The aperture is the opening in the lens through which light passes to the image sensor. Changing the aperture setting allows you to control the depth of fieldof a photograph. When the aperture is opened to a widersetting, (indicated by a lower f-stop number) more light is passed to the imagesensor, creating more shallow depth of field. Closing the aperture (indicatedby a higher f-stop number) allows less light to pass to the image sensor,creating wider depth of field. NOTE:The aperture setting is one of three primary settings usedto control the overall exposure of a photograph. The other two primary settingsare ISO and shutter speed. Because the three settingswork together to produce the overall exposure for a photograph, changingthe aperture setting will require complimentary changes to either the ISO or shutter speed to produce a properly exposed photograph. These changes will bemade automatically by the camera in the Auto, Program, Aperture-priority andShutter-priority modes. There are two ways tocontrol the aperture setting on the camera:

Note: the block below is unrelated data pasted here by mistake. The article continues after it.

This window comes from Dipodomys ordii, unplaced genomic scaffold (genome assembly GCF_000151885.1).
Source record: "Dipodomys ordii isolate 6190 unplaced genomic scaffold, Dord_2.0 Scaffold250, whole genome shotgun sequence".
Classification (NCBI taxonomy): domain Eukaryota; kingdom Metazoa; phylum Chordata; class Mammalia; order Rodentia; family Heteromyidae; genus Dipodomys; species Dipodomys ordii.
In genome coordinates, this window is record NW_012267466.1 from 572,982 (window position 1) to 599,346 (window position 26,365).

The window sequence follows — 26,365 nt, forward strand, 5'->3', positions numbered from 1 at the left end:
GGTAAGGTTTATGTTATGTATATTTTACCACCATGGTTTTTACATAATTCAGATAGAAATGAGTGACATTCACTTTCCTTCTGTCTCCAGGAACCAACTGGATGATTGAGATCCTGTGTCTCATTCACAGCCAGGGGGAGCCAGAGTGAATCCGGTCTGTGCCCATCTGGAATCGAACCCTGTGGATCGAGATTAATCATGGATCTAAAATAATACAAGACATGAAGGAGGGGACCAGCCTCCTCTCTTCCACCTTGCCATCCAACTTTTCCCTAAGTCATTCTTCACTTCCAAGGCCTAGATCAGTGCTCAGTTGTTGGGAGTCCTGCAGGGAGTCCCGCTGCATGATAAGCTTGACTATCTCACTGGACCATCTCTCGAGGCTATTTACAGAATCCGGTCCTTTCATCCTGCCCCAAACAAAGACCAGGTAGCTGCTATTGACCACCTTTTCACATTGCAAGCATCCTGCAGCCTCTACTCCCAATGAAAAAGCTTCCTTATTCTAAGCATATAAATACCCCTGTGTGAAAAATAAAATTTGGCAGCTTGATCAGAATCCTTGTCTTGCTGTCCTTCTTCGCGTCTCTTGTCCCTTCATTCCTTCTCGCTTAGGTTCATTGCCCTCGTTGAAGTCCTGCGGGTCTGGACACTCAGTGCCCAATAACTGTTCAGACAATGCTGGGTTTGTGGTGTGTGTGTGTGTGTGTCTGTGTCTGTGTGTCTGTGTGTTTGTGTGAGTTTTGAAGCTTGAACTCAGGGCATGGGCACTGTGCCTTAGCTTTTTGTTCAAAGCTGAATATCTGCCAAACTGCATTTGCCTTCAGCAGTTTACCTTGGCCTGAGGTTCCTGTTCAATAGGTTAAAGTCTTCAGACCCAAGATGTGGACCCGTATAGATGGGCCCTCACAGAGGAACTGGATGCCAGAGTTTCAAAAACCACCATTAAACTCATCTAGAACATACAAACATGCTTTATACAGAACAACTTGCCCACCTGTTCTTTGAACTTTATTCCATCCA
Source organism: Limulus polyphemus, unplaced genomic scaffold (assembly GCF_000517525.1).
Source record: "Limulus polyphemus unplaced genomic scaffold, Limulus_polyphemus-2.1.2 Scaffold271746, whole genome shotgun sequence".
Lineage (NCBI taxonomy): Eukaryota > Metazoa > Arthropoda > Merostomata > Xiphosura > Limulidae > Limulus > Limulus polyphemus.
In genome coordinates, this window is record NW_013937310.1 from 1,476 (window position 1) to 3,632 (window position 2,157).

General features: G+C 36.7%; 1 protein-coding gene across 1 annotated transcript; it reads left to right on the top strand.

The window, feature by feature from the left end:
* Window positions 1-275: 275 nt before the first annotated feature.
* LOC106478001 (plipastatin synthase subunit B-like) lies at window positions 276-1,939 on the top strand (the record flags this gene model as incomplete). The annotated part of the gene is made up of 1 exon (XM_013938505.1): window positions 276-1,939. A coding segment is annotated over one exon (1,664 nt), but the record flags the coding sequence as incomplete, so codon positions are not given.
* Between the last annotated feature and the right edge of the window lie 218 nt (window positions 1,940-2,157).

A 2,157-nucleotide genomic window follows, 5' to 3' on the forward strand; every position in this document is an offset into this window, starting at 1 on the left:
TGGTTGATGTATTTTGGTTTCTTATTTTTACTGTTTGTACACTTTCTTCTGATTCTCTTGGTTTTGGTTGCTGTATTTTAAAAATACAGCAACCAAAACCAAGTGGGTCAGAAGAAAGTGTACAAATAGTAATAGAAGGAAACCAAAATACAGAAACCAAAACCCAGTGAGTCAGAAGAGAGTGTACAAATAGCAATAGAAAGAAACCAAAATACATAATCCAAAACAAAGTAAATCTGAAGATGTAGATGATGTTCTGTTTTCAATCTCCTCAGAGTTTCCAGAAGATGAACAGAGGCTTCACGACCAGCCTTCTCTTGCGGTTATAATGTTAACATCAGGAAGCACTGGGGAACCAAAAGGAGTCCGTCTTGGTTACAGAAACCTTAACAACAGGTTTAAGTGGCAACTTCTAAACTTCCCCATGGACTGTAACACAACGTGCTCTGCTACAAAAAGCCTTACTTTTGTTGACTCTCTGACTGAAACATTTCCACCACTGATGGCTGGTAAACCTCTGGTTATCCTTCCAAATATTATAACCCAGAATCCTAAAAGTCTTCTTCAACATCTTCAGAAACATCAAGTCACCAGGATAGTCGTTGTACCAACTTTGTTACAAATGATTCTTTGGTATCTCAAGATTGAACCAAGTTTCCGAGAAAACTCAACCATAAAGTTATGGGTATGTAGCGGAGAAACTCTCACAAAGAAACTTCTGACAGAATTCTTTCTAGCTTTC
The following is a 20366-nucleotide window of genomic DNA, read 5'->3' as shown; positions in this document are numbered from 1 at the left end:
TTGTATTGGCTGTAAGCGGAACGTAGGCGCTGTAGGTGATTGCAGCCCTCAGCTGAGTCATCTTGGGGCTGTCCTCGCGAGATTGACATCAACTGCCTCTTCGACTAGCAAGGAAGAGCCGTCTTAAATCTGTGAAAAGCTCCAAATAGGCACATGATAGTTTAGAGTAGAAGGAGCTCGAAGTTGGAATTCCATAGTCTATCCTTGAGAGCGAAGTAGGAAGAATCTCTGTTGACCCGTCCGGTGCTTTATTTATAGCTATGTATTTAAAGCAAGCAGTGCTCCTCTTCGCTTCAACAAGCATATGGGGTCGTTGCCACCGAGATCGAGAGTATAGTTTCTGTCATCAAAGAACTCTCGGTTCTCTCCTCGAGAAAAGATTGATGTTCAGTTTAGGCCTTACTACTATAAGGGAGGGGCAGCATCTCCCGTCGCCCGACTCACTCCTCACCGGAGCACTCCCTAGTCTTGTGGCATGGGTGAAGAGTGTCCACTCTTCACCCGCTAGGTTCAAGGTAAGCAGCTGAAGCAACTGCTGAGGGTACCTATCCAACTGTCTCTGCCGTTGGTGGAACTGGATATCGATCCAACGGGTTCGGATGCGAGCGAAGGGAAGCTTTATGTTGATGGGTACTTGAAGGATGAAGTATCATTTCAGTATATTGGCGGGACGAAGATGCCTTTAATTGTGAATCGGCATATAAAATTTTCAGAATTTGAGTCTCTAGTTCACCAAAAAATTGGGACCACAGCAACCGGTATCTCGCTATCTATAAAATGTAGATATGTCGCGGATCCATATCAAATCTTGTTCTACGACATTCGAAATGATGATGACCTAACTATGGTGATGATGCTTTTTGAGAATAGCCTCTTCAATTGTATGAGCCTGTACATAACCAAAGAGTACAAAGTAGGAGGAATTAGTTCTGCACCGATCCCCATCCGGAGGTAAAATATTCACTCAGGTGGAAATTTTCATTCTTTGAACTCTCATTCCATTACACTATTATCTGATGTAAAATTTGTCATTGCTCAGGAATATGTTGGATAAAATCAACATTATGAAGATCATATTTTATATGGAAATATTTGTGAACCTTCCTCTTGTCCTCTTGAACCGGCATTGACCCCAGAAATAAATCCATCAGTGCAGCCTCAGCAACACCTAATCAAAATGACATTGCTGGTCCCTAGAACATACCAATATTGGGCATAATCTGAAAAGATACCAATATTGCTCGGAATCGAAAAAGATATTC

Aperture-priority mode (A)- When shooting in Aperture priority mode (A), you set the aperture value and the camera automatically sets the optimum shutter speed for you.
Manual mode (M)- When shooting in Manual mode (M), you control both aperture and shutter speed, which gives you maximum creative control to achieve the exact results you want.
If you want the camera to set the shutter speed for proper exposure, turn the mode dial to the A position for Aperture Priority. Press the +/- button to display the shutter speed and aperture. Press cursor-up/down to change the aperture and the camera will change the shutter speed to give the proper exposure.